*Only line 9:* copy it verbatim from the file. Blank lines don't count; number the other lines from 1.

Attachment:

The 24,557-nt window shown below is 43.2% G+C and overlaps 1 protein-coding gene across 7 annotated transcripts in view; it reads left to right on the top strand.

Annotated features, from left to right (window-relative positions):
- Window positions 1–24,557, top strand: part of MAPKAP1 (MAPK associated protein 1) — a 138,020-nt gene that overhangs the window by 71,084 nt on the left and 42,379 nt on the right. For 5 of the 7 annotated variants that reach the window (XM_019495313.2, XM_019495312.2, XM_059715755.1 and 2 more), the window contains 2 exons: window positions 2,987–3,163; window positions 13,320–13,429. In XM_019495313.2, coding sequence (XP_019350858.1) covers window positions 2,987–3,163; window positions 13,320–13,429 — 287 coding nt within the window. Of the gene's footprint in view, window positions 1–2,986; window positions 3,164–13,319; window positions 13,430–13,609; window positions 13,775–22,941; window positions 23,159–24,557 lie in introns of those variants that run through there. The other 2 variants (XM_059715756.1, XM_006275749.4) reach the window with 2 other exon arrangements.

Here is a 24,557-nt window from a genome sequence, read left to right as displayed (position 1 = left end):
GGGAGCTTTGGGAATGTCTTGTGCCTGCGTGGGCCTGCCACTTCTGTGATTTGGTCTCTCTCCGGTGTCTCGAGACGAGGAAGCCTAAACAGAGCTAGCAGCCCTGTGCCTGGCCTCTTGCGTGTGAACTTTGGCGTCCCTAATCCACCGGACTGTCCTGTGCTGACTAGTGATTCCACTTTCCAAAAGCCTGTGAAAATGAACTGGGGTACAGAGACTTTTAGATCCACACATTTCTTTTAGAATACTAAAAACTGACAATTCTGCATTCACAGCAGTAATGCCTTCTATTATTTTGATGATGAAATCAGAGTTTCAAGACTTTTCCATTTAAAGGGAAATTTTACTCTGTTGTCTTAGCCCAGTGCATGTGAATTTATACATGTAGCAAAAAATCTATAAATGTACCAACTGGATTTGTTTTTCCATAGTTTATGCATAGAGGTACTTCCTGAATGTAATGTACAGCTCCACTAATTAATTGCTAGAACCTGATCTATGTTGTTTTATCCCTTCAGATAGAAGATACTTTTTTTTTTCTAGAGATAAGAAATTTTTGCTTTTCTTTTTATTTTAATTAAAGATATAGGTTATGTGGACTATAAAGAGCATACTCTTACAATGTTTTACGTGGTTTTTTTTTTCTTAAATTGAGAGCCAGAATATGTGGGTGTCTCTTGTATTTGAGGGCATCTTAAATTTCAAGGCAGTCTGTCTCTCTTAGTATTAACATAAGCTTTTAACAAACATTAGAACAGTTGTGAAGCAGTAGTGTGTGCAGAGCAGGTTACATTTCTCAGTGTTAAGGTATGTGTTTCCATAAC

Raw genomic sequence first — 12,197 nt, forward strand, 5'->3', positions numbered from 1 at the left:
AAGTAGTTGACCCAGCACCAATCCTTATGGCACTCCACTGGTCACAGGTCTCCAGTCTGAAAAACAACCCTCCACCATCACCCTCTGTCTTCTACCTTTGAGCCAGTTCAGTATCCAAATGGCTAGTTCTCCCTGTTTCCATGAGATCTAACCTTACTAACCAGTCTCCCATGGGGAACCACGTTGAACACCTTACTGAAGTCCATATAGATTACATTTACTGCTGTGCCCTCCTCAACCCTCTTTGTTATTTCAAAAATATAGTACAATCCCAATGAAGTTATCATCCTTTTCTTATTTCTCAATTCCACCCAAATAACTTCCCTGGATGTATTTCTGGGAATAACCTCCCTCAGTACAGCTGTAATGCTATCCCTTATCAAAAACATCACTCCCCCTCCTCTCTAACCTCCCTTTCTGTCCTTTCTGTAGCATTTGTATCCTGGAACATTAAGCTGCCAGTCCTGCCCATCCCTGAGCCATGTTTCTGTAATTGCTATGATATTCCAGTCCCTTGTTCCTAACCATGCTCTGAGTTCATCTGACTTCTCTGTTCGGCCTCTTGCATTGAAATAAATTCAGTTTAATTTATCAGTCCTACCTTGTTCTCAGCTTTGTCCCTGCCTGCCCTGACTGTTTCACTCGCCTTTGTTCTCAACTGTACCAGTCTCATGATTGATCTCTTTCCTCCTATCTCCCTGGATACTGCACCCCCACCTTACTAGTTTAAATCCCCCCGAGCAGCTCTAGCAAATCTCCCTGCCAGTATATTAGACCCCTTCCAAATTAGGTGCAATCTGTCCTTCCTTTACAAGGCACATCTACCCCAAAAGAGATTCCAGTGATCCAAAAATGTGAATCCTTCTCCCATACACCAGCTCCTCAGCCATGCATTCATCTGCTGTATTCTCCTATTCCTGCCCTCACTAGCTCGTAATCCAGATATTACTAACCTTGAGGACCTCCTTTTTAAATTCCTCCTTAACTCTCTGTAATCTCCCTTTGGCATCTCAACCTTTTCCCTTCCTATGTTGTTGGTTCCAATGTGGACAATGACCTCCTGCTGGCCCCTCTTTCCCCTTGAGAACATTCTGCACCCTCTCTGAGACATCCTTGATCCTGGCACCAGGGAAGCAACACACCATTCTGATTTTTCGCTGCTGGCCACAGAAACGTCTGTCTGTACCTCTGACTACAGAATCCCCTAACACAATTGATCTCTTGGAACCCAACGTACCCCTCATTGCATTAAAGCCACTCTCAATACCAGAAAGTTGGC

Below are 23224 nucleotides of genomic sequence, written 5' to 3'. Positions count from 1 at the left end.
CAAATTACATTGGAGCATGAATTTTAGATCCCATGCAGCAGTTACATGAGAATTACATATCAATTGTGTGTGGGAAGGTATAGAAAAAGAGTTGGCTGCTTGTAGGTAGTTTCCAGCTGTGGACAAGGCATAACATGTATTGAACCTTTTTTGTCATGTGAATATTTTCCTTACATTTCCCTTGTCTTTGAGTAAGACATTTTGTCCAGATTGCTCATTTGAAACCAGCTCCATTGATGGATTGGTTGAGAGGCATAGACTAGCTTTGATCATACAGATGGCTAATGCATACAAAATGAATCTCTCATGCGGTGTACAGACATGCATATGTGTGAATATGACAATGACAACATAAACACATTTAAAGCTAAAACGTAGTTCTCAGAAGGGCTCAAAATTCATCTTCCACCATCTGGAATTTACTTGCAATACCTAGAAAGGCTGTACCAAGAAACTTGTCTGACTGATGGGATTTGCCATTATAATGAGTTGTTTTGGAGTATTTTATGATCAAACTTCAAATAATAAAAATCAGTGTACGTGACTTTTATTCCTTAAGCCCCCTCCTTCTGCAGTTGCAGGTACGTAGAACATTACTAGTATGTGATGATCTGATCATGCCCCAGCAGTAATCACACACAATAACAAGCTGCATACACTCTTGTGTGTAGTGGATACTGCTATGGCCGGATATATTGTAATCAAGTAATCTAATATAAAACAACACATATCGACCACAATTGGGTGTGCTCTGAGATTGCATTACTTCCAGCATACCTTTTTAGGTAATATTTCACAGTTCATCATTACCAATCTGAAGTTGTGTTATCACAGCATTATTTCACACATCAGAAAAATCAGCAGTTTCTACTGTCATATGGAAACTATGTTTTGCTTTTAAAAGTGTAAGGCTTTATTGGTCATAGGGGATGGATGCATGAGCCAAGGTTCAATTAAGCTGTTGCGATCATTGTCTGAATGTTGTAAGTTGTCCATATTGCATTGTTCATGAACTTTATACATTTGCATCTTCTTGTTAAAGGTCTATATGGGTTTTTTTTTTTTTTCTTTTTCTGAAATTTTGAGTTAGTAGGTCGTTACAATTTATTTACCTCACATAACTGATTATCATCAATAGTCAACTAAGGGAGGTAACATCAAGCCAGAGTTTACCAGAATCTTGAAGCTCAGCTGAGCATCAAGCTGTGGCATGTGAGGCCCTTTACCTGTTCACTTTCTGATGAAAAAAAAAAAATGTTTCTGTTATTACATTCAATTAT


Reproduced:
CAAATTACATTGGAGCATGAATTTTAGATCCCATGCAGCAGTTACATGAGAATTACATATCAATTGTGTGTGGGAAGGTATAGAAAAAGAGTTGGCTGCTTGTAGGTAGTTTCCAGCTGTGGACAAGGCATAACATGTATTGAACCTTTTTTGTCATGTGAATATTTTCCTTACATTTCCCTTGTCTTTGAGTAAGACATTTTGTCCAGATTGCTCATTTGAAACCAGCTCCATTGATGGATTGGTTGAGAGGCATAGACTAGCTTTGATCATACAGATGGCTAATGCATACAAAATGAATCTCTCATGCGGTGTACAGACATGCATATGTGTGAATATGACAATGACAACATAAACACATTTAAAGCTAAAACGTAGTTCTCAGAAGGGCTCAAAATTCATCTTCCACCATCTGGAATTTACTTGCAATACCTAGAAAGGCTGTACCAAGAAACTTGTCTGACTGATGGGATTTGCCATTATAATGAGTTGTTTTGGAGTATTTTATGATCAAACTTCAAATAATAAAAATCAGTGTACGTGACTTTTATTCCTTAAGCCCCCTCCTTCTGCAGTTGCAGGTACGTAGAACATTACTAGTATGTGATGATCTGATCATGCCCCAGCAGTAATCACACACAATAACAAGCTGCATACACTCTTGTGTGTAGTGGATACTGCTATGGCCGGATATATTGTAATCAAGTAATCTAATATAAAACAACACATATCGACCACAATTGGGTGTGCTCTGAGATTGCATTACTTCCAGCATACCTTTTTAGGTAATATTTCACAGTTCATCATTACCAATCTGAAGTTGTGTTATCACAGCATTATTTCACACATCAGAAAAATCAGCAGTTTCTACTGTCATATGGAAACTATGTTTTGCTTTTAAAAGTGTAAGGCTTTATTGGTCATAGGGGATGGATGCATGAGCCAAGGTTCAATTAAGCTGTTGCGATCATTGTCTGAATGTTGTAAGTTGTCCATATTGCATTGTTCATGAACTTTATACATTTGCATCTTCTTGTTAAAGGTCTATATGGGTTTTTTTTTTTTTTCTTTTTCTGAAATTTTGAGTTAGTAGGTCGTTACAATTTATTTACCTCACATAACTGATTATCATCAATAGTCAACTAAGGGAGGTAACATCAAGCCAGAGTTTACCAGAATCTTGAAGCTCAGCTGAGCATCAAGCTGTGGCATGTGAGGCCCTTTACCTGTTCACTTTCTGATGAAAAAAAAAAAATGTTTCTGTTATTACATTCAATTAT